But Khosla, who’s invested millions of his own money in companies working on ethanol technology, says government must play a role as well, by requiring that gas stations everywhere offer ethanol, that all new cars be flex-fuel, and that oil companies play fair.

Khosla: We need to make sure that the major oil companies don’t manipulate the price of oil enough to drive ethanol out of business.

Phillips: Do you believe oil companies would deliberately drop the price of oil?

Khosla: Absolutely. A senior executive of a major oil company came up to me and said, “Be careful.” In a very warning tone he said, “Be careful, we can drop the price of gasoline.”

The battle to bring ethanol to your neighborhood pump is just beginning, but Vinod Khosla is confident that time and technology are on his side.

Phillips: What do you say to skeptics, who say, you’re a money maker, you’re an investor and what you’re trying to do here is to drum up support and governmental help to make sure your investment pays off?

Khosla: Well, I am in the business of investing, but in fact, this has become a mission for me. To get the message out of how simple it is to get independent of petroleum. In fact, my mission now is to put the fossil in fossil fuels.

President Bush is expected to meet later this month with the heads of the Big Three American auto-makers -- and ethanol will top the agenda. Wal-Mart has also confirmed to Dateline that it's working out details to sell a fuel that's 85 percent ethanol at its retail locations that sell gas.
<b>High quality gas reserves found in Rajasthan</b><!--QuoteBegin-->QUOTE<!--QuoteEBegin-->Focus Energy Limited has discovered high quality gas reserves in the exploratory well drilled at Shahagarh block in Jaisalmer at a depth of 3,161 metres.

The gas, similar to the that found in Pakistan's Miano and Swan gas fields, is estimated to have 88 to 91 per cent hydrocarbon
<!--QuoteBegin-->QUOTE<!--QuoteEBegin--><b>The bad outweighs the good in our economy </b>
Farrukh Saleem : <i>Our economy is freer than India's; yet, foreigners do not invest here. Why?</i>  <!--emo&Big Grin--><img src='style_emoticons/<#EMO_DIR#>/biggrin.gif' border='0' style='vertical-align:middle' alt='biggrin.gif' /><!--endemo-->
<b>First, the good news:</b> according to The Heritage Foundation’s ‘Index of Economic Freedom’ Pakistan’s economy is ‘freer’ than India’s, China’s and Bangladesh’s. Pakistan’s trade policy is liberal than India’s. In India, according to the US Trade Representative, “non-tariff barriers remain extensive, including a high level of confusing bureaucracy, onerous standards and certifications on many goods, discriminatory sanitary and phytosanitary measures, and a negative import list that bans or restricts imports.”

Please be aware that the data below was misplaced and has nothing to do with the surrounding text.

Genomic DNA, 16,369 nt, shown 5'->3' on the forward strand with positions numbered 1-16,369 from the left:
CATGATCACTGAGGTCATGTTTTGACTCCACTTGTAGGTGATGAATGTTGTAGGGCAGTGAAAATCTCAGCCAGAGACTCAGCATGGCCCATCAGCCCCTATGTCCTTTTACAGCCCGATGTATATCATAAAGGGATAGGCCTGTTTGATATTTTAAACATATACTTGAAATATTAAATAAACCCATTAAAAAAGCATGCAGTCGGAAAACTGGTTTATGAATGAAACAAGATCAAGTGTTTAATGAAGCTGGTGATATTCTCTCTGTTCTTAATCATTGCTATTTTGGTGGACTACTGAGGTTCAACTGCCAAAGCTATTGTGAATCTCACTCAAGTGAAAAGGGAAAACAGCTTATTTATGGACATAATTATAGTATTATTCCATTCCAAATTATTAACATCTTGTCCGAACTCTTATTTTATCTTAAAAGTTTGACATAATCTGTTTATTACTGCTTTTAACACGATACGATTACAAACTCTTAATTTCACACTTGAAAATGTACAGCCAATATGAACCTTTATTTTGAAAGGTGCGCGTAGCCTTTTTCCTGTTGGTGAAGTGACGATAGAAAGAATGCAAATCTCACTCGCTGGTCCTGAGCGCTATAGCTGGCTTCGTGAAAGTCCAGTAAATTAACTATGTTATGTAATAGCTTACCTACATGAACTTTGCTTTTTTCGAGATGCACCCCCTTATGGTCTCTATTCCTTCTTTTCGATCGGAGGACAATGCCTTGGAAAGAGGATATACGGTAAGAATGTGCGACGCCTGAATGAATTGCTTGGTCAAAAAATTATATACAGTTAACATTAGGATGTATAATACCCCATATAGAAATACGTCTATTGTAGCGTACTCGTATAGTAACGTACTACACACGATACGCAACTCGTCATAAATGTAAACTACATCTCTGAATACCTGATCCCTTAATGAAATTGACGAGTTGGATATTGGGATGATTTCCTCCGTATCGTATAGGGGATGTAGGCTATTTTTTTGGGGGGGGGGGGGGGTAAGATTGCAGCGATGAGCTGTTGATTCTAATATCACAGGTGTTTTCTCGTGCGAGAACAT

The Indian government’s intervention in the economy is much higher than Pakistan’s. On foreign investment, according to the US Department of Commerce, “India controls foreign investment with limits on equity and voting rights, mandatory government approvals, and capital controls.” According to The Economist Intelligence Unit India is “a difficult market for foreign companies. Most economic activities are bound by restrictions, public services and infrastructure are poor, and the government continues to impede the free flow of capital across its borders.” The Government of Pakistan, on the other hand, allows foreign investors to own up to 100 percent of most businesses.

In India, according to the US Department of Commerce, “Businesses must contend with extensive federal and state regulation. Firms have identified corruption as one obstacle to investment. Indian businessmen agree that red tape and wide-ranging administrative discretion serve as a pretext to extort money.” Additionally, labour laws are rigid in India but not so stern in Pakistan. To be certain, property rights are better protected in India than they are in Pakistan.

For the record, Pakistan started opening up its economy in 1988 (the Zia-government had promulgated the first Disinvestment Ordinance on July 16, 1988). Whereas, India was a latecomer to the liberalisation game (India began opening up in 1991 when Manmohan Singh was appointed finance minister on June 21, 1991).

Our trade policy is liberal, government intervention is low, corporate taxes are competitive and we allow 100 percent ownership to foreigners. So far so good. Musharraf zindabad. Why aren’t foreigners then queuing up to invest in Pakistan?

<b>Reasons:</b> internal security is the first followed by political instability. The third is a lack of economic depth. We continue to be a 2-commodity, 1-port economy.

Four, the market size, particularly Pakistani purchasing power, is not at a level whereby it can attract serious dollars. Shaukat Aziz has done what he could and 9/11 has done what it could. <span style='color:red'><b>Pakistan can attract serious-investment dollars only if multinationals can be assured access to the Indian market (to be sure, the Iran pipeline is feasible only if India is a buyer).</b></span> <!--emo&Big Grin--><img src='style_emoticons/<#EMO_DIR#>/biggrin.gif' border='0' style='vertical-align:middle' alt='biggrin.gif' /><!--endemo-->